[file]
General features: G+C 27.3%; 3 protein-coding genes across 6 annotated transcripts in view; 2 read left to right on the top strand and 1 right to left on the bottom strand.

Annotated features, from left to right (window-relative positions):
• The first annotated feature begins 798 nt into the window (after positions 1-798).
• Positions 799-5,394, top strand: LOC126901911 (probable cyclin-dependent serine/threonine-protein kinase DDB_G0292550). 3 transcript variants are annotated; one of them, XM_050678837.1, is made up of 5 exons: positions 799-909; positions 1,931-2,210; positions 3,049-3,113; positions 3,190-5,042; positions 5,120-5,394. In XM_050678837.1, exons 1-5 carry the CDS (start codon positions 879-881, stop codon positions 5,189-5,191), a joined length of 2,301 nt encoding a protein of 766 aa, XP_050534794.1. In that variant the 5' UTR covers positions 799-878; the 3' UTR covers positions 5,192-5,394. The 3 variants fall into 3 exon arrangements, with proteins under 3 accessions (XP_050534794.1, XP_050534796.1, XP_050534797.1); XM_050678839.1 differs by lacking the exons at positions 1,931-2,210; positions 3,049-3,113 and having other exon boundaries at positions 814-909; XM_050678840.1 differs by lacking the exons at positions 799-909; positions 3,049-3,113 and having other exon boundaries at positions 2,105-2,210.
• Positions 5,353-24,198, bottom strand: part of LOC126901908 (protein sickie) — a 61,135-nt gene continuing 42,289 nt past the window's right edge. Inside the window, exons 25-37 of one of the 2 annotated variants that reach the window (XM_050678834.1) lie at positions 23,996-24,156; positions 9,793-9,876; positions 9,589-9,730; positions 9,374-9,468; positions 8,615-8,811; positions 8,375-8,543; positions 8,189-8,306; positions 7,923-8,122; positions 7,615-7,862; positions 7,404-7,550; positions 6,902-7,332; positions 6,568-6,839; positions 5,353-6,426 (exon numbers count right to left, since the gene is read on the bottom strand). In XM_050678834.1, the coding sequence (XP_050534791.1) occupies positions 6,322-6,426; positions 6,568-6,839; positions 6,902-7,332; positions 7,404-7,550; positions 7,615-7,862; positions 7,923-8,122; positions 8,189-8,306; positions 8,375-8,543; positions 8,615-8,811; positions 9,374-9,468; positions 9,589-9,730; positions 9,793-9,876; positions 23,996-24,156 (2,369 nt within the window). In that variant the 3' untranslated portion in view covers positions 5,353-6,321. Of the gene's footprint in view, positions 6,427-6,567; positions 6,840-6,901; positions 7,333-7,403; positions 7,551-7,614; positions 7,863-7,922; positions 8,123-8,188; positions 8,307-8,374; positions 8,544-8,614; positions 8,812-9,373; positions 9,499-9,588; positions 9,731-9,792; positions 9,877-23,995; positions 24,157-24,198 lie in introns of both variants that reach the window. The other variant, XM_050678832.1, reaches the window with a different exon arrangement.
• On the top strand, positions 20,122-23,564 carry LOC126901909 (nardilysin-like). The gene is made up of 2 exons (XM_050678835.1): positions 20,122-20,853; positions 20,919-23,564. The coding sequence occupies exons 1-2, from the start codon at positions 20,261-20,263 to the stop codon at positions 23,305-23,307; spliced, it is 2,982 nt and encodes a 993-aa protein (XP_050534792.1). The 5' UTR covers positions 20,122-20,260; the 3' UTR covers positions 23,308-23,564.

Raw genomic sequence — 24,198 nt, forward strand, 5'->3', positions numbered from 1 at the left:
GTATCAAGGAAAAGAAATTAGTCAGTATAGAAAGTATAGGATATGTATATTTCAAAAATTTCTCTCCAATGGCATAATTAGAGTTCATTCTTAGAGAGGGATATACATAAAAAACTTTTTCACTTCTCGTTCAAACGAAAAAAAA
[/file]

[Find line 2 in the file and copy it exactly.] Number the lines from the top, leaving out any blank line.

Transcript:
Annotated features, from left to right (window-relative positions):